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**Suppose that indifference curves did cross…**

We run into a problem! C A B

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**More is always better! C A B**

We require that utility functions satisfy a few basic properties More is always better! C A B

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**People Prefer Moderation!**

We require that utility functions satisfy a few basic properties People Prefer Moderation! 15 A C 10 5 B 5 10 15 Note: This is a result of diminishing marginal utility…this guarantees that demand curves slope down!

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**People prefer extremes!**

What if we didn’t have decreasing marginal utility? People prefer extremes! A C B Increasing marginal utility produces some weird decisions!!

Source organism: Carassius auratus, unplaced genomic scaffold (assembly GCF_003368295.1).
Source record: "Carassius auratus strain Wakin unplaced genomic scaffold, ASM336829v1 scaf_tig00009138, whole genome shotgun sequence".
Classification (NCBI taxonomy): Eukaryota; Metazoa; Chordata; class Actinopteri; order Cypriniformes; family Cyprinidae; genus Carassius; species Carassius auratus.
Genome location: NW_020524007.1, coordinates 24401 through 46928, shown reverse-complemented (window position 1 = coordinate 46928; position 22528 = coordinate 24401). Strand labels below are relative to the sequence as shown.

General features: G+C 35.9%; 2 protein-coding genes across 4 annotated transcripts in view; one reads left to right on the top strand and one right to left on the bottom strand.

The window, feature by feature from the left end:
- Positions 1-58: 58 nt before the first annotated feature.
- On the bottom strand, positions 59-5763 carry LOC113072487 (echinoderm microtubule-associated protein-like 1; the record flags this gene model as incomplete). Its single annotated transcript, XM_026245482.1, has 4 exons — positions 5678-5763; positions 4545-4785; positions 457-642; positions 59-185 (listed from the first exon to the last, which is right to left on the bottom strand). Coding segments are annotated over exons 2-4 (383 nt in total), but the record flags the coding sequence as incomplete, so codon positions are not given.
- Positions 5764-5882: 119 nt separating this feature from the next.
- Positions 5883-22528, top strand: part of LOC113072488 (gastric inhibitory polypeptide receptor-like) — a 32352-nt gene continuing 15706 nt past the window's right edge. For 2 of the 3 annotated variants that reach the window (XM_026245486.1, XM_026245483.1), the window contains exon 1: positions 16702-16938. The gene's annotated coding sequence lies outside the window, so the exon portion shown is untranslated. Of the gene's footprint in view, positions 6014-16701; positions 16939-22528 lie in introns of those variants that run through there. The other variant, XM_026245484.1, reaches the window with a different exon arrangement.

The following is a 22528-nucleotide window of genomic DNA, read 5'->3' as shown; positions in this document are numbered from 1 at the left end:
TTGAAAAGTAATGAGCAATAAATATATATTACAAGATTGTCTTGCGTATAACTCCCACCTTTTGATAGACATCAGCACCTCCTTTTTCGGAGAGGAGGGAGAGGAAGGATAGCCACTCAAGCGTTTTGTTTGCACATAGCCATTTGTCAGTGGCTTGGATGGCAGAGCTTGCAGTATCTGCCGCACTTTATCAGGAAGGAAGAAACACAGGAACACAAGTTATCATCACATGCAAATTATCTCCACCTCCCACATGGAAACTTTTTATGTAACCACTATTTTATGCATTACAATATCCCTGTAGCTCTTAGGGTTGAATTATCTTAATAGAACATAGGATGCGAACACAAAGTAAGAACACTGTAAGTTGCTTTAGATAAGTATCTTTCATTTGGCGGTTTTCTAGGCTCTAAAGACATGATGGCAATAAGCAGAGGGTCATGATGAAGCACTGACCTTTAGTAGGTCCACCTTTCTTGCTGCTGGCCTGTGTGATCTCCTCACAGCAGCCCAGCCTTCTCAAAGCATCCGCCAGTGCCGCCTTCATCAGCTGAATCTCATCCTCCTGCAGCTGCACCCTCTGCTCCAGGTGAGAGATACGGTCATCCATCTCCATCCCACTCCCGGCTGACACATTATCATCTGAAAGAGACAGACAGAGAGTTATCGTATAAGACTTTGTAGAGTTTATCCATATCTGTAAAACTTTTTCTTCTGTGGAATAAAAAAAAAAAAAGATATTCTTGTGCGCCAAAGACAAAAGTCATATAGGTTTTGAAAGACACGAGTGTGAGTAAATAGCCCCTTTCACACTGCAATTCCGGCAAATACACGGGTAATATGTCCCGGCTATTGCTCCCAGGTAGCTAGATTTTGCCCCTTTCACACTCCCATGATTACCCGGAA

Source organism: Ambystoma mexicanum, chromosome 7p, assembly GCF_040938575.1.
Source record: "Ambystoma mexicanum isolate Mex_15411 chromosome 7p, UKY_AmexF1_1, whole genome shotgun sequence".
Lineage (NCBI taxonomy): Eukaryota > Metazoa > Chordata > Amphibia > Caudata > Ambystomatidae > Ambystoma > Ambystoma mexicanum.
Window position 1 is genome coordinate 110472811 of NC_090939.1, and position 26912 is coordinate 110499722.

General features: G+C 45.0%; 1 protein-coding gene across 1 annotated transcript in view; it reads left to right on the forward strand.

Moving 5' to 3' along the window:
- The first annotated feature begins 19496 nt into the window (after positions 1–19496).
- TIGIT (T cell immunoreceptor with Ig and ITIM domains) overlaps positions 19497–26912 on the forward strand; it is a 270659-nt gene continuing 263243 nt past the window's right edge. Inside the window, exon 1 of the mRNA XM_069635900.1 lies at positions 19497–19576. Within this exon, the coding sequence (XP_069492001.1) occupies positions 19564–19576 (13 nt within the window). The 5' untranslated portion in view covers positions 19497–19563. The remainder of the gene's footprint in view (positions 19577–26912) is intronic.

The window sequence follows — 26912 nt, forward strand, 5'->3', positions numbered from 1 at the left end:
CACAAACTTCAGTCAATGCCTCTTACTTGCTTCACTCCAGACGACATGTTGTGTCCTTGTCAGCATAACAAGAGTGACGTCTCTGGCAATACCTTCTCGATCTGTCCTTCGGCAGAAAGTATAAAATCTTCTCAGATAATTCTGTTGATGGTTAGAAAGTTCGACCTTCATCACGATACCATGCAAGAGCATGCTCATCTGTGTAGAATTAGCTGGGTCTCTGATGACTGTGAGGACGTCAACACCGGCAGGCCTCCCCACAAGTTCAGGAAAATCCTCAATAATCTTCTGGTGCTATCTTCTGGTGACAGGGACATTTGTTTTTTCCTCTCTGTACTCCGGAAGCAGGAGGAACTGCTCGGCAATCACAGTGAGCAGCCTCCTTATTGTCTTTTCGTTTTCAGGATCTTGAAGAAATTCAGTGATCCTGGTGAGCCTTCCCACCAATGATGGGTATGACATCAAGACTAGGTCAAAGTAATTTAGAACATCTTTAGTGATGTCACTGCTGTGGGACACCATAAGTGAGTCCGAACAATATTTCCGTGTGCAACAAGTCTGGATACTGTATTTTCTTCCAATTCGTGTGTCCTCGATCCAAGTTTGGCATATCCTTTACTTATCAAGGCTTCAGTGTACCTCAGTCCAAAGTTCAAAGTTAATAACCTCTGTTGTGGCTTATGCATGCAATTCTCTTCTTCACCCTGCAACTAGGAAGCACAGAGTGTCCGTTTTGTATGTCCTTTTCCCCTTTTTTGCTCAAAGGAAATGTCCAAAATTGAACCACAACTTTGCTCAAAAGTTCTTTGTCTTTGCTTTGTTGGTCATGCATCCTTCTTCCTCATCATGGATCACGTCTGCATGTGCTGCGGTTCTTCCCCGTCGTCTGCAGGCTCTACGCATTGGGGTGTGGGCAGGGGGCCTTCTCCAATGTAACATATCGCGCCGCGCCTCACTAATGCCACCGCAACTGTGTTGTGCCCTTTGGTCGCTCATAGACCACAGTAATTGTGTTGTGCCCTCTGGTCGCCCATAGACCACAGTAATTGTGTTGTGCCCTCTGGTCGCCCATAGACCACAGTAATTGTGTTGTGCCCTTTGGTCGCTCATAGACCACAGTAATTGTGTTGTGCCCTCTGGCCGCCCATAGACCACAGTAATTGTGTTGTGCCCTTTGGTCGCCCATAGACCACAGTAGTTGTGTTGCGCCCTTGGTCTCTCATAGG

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**We can characterize preferences with a few statistics**

We can characterize preferences with a few statistics. First, how does a consumer prefer one good relative to another. Marginal Utility of X Marginal Utility of Y The marginal rate of substitution (MRS) measures the amount of Y you need to be get in order to give up a little of X

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The marginal rate of substitution (MRS) measures the amount of Y you require to give up a little of X If you have a lot of X relative to Y, then X is much less valuable than Y MRS is low!

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**The elasticity of substitution measures the curvature of the indifference curve**

Elasticity of substitution measures the degree to which your valuation of X depends on your holdings of X

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**The elasticity of substitution measures the curvature of the indifference curve**

If the elasticity of substitution is small, then small changes in x and y cause large changes in the MRS If the elasticity of substitution is large, then large changes in x and y cause small changes in the MRS

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**Elasticity is Infinite Elasticity is 0**